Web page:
On 13 August 2013, the UK’s CESG, the Information Security arm of GCHQ, formally launched two schemes aimed at providing access to industry expertise on effective response to cybersecurity attacks. The schemes were prepared in collaboration with the Council of Registered Ethical Security Testers (CREST), the professional body representing the technical security industry. The Minister for Cyber Security, Chloë Smith, said she was delighted to announce “a unique Government-Industry partnership to tackle the effects of cyber incidents.”
The initiative follows on from the successful pilot that began in November 2012. The pilot programme aimed to assist organizations hit by cyberattacks by connecting them with companies with established expertise in responding to such incidents. The conclusion drawn from it was that the objectives of the National Cyber Security Strategy will be best met by a two-tier certification programme for Cyber Incident Response services. The two-tier approach takes account of the varying degrees of assistance required by private sector companies, government organizations and universities by tailoring incident response to industry needs, and allowing GCHQ and CPNI to focus on the most significant attacks.
The first tier, or industry-led certification, will focus on appropriate standards for incident response for all industry sectors, the general public sector and academia. As part of this scheme, CREST, together with industry and government, will prepare standards for ‘Cyber Security Incident Response (CSIR)’ services. CREST will use the standards to audit security incident providers and will enforce the standards via codes of conduct. GCHQ hopes that this will provide a “foundation to establish a strong UK cyber incident response industry able to tackle the vast majority of cyber-attacks.”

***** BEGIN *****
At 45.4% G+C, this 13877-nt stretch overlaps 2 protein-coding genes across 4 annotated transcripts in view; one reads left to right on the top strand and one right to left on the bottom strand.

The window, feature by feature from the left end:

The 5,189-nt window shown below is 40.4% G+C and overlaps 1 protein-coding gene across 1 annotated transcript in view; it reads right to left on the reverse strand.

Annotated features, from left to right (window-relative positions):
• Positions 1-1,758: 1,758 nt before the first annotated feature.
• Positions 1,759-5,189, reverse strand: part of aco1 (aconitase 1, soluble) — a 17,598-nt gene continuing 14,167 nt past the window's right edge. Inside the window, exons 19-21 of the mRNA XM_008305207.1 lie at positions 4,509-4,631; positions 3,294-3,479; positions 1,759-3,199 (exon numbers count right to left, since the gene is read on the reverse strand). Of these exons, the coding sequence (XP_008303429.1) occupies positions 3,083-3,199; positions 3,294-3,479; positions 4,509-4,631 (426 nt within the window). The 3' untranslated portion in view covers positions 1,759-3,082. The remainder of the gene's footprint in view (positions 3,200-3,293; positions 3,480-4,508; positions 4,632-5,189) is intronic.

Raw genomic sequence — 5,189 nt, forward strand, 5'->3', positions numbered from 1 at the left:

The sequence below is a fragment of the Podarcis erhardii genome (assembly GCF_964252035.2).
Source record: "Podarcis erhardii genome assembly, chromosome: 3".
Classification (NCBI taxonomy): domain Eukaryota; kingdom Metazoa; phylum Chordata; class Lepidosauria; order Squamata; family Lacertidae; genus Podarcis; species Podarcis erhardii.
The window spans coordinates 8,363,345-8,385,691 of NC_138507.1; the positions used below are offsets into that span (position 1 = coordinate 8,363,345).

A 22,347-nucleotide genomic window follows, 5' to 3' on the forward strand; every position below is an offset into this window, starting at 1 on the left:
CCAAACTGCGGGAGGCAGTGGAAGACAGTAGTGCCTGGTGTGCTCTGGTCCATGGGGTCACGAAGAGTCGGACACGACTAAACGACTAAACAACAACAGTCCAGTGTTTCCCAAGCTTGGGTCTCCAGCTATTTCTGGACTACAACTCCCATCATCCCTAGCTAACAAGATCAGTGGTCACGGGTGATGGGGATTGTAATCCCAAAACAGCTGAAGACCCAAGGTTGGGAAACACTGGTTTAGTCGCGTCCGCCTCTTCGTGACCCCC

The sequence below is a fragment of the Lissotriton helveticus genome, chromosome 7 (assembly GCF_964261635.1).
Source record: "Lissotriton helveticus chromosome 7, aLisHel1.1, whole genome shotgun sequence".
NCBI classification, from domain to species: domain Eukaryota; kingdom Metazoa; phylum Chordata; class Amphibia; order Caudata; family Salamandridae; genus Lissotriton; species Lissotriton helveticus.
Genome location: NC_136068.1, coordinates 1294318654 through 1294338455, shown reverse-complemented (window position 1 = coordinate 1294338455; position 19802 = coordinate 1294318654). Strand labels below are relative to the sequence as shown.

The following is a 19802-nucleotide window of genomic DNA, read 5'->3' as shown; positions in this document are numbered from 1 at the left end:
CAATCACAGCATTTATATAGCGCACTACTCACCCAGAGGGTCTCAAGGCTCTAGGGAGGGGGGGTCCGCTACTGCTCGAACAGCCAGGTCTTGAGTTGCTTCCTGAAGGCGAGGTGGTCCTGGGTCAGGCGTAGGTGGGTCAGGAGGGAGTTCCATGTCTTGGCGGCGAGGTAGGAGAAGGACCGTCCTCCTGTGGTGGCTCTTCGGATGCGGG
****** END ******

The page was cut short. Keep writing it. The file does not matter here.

The second tier, known as CESG/CPNI-led certification, will focus on responding to sophisticated or targeted attacks against important national infrastructure. This scheme will be run by GCHQ and CPNI, and will seek to identify a small number of industry providers with sufficient expertise and quality standards to respond to attacks perpetrated by the most skilled “threat actors” or those aimed at “networks of national significance”.
The scheme recognises that despite best efforts, cyberattacks cannot always be avoided, but that the manner of response is often crucial to how much damage results from it. Smith said, “The best defence for organisations is to have processes and measures in place to prevent attacks getting through, but we also have to recognise that there will be times when attacks do penetrate our systems and organisations want to know who they can reliably turn to for help.”